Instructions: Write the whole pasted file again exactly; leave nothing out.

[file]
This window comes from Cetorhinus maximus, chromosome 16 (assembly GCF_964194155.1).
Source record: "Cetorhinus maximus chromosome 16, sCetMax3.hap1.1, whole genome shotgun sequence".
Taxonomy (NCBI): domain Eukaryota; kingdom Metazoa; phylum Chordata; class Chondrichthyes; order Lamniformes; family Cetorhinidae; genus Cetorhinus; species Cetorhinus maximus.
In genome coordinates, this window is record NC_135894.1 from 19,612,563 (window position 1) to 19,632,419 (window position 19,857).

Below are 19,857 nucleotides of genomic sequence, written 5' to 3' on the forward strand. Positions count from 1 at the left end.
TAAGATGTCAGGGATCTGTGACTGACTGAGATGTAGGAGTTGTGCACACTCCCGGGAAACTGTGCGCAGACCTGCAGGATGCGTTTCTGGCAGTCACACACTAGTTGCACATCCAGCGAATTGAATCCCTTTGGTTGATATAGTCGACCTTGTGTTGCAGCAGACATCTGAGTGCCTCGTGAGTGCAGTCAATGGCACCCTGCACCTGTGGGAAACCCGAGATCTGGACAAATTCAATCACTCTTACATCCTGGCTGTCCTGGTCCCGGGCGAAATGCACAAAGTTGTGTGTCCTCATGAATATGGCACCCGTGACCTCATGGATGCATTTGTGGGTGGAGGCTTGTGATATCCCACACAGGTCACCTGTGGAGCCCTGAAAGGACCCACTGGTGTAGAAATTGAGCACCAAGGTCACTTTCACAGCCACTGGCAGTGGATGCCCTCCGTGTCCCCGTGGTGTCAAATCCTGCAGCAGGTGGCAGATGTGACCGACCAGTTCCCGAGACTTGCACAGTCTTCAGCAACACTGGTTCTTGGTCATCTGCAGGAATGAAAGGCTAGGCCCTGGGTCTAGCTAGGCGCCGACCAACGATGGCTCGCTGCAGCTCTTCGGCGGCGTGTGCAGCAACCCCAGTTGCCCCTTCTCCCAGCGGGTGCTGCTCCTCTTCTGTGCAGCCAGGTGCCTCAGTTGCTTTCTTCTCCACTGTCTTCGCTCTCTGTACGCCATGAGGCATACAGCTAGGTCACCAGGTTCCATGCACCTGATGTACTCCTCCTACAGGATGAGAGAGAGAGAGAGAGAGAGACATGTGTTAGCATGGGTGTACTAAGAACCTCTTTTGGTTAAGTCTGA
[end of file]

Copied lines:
This window comes from Cetorhinus maximus, chromosome 16 (assembly GCF_964194155.1).
Source record: "Cetorhinus maximus chromosome 16, sCetMax3.hap1.1, whole genome shotgun sequence".
Taxonomy (NCBI): domain Eukaryota; kingdom Metazoa; phylum Chordata; class Chondrichthyes; order Lamniformes; family Cetorhinidae; genus Cetorhinus; species Cetorhinus maximus.
In genome coordinates, this window is record NC_135894.1 from 19,612,563 (window position 1) to 19,632,419 (window position 19,857).

Below are 19,857 nucleotides of genomic sequence, written 5' to 3' on the forward strand. Positions count from 1 at the left end.
TAAGATGTCAGGGATCTGTGACTGACTGAGATGTAGGAGTTGTGCACACTCCCGGGAAACTGTGCGCAGACCTGCAGGATGCGTTTCTGGCAGTCACACACTAGTTGCACATCCAGCGAATTGAATCCCTTTGGTTGATATAGTCGACCTTGTGTTGCAGCAGACATCTGAGTGCCTCGTGAGTGCAGTCAATGGCACCCTGCACCTGTGGGAAACCCGAGATCTGGACAAATTCAATCACTCTTACATCCTGGCTGTCCTGGTCCCGGGCGAAATGCACAAAGTTGTGTGTCCTCATGAATATGGCACCCGTGACCTCATGGATGCATTTGTGGGTGGAGGCTTGTGATATCCCACACAGGTCACCTGTGGAGCCCTGAAAGGACCCACTGGTGTAGAAATTGAGCACCAAGGTCACTTTCACAGCCACTGGCAGTGGATGCCCTCCGTGTCCCCGTGGTGTCAAATCCTGCAGCAGGTGGCAGATGTGACCGACCAGTTCCCGAGACTTGCACAGTCTTCAGCAACACTGGTTCTTGGTCATCTGCAGGAATGAAAGGCTAGGCCCTGGGTCTAGCTAGGCGCCGACCAACGATGGCTCGCTGCAGCTCTTCGGCGGCGTGTGCAGCAACCCCAGTTGCCCCTTCTCCCAGCGGGTGCTGCTCCTCTTCTGTGCAGCCAGGTGCCTCAGTTGCTTTCTTCTCCACTGTCTTCGCTCTCTGTACGCCATGAGGCATACAGCTAGGTCACCAGGTTCCATGCACCTGATGTACTCCTCCTACAGGATGAGAGAGAGAGAGAGAGAGAGACATGTGTTAGCATGGGTGTACTAAGAACCTCTTTTGGTTAAGTCTGA